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Fertile ground for US-UK HE partnerships, potential for deeper ties

Similarities between the US and the UK’s higher eduction environments create fertile ground for institutional collaboration, which many universities to take their first forays into cross-border partnerships before venturing into other markets, it has emerged from a report from the American Council of Education.

Universities in the US with exchange programs in the UK. Photo: ACE

"How are we contributing to the greater global good in ways that go beyond these institution partnerships?"

The report, in collaboration with Sannam S4, which helps universities and colleges implement their international strategies in over 20 countries, also outlines that the political situation in both countries has led to renewed attention on these US-UK partnerships.

The two countries share “overall quality, access to funding, strength of the research enterprise, and general trajectory of internationalisation” in higher education, according to US-UK Higher Education Partnerships: Firm Foundations and Promising Pathways.

Because of these similarities, UK-US partnerships are sometimes used to test the waters for institutional partnerships further afield, explained Brad Farnsworth, vice president at ACE’s Center for Internationalization and Global Engagement.

“In terms of where our US institutions are looking at as the next frontier, the UK is not in there”

“US institutions… use their partnerships with the UK as more of a laboratory to experiment on more sophisticated modes of engagement because of the familiarity,” he told The PIE News.

Some institutions think international partnerships are “really risky and complicated and it could have huge payoffs, so let’s start doing this at a place where we are really, really familiar with the legal and political environment,” he said.

“And if it works, we can take it around the world.”

Adrian Mutton, chief executive of Sannam S4, commented: “The increasing commitment to enhancing UK-US institutional relationships as the report highlights echoes the levels of activity we are seeing with our own clients in both countries.”

“With the right focus and approach there is so much unrealised potential to be unlocked by British and American institutions either side of the Atlantic,” he said.

However, there is the danger that this familiarity will lead to complacency. Robin Helms, director of internationalisation and global engagement at the CIGE, said US-UK partnerships are sometimes placed on the backburner.

“One issue we brought up is there’s a lot of existing activity, but in terms of where our US institutions are looking at as the next frontier, the UK is not in there,” she told The PIE News.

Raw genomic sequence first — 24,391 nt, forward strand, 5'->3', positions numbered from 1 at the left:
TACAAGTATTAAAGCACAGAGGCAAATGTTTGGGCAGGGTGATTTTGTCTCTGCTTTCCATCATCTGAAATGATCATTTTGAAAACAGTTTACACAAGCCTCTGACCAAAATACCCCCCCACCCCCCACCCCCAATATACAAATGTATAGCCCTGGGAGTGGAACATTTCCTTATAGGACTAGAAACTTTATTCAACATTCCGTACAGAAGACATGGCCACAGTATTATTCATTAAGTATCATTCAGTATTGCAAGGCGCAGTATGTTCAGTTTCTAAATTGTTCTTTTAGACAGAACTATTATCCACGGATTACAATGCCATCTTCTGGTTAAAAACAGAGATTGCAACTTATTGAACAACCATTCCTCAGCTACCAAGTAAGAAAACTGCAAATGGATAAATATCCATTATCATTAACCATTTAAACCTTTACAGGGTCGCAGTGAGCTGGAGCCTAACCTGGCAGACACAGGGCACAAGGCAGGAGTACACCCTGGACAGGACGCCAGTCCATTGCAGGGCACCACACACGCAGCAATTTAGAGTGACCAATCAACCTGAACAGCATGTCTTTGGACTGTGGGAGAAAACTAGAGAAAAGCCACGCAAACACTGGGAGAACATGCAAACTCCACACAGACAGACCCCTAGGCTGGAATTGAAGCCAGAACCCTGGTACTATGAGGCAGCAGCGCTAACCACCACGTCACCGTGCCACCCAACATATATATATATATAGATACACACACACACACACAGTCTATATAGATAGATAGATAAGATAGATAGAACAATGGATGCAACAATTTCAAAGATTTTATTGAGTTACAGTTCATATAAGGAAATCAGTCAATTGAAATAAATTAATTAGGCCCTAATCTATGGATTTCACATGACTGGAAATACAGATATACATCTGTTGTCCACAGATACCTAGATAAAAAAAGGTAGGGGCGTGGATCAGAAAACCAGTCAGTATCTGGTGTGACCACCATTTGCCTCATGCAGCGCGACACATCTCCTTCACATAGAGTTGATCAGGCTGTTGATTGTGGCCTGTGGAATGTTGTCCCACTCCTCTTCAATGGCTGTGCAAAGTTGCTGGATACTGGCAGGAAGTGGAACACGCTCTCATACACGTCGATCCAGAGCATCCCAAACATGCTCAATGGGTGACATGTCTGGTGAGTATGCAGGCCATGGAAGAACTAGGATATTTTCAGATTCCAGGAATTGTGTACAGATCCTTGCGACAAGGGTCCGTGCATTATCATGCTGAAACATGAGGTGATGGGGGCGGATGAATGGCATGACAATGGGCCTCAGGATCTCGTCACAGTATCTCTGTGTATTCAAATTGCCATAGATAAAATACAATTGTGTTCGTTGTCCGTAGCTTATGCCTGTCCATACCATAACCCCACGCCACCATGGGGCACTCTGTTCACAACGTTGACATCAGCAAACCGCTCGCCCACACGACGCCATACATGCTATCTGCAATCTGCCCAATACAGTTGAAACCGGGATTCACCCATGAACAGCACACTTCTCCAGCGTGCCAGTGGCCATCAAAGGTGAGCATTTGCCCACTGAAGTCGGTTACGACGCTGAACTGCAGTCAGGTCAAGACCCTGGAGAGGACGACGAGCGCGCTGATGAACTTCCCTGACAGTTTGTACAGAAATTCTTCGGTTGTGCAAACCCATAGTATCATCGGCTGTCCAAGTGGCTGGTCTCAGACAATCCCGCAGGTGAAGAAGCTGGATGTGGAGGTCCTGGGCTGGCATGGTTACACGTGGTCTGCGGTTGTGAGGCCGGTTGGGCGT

Existing relationships need to be actively maintained, Helms said, but are sometimes taken for granted.

“There was one UK institution representative who said every time we do something in a new country, when we start a partnership in China, there’s a big press release and all of these things, and not so much when it’s US and UK,” she commented.

Another commonality that has emerged more recently between the two countries is political turbulence.

The Brexit vote and the election of Donald Trump have brought about a “parallel set of challenges for colleges and universities, particularly when it comes to internationalisation, and renewed attention to the UK-US higher education relationship,” the report states.

One common challenge is boosting the levels of participation in outbound study, despite both being among the top study abroad destinations for students of each country, the report notes.

Twelve per cent of US students who travelled abroad in 2015/16 (38,189) went to the UK, for academic credit and non-credit bearing programs, according to IIE’s Open Doors data.

The US was the third most popular destination for study abroad for UK students (3,615) in the same year, behind France and Spain.

In spite of these common elements, the report points out a number of differences between the two higher education systems, which create further challenges in partnerships, including the size of these institutions, degree structure, and compliance requirements.

Another challenge is calendar and course equivalencies. While in the US, a course unit typically equals the duration of a semester, in the UK, it often lasts as long as a year.

Cultural differences, as well as internationalisation and partnership goals, also inhibit some relationships.

As a result, the report recommends that institutions work to clearly articulate the value proposition.

“In everybody that we talked to there really is an enthusiasm for these relationships”

“In everybody that we talked to there really is an enthusiasm for these relationships,” Helmes assured. “I think they are really seen as strong and there is strong commitment to it. It’s just this really thinking through making the case and really articulating the value proposition.”

And, in light of the geopolitical changes, Helms noted that there is “tremendous potential” to navigate this shared reality “by sharing practices and thinking beyond institution level partnerships to how our system’s working together”.

“How are we sharing good practices?” she asked. “How are we contributing to the greater global good in ways that go beyond these institution partnerships?”

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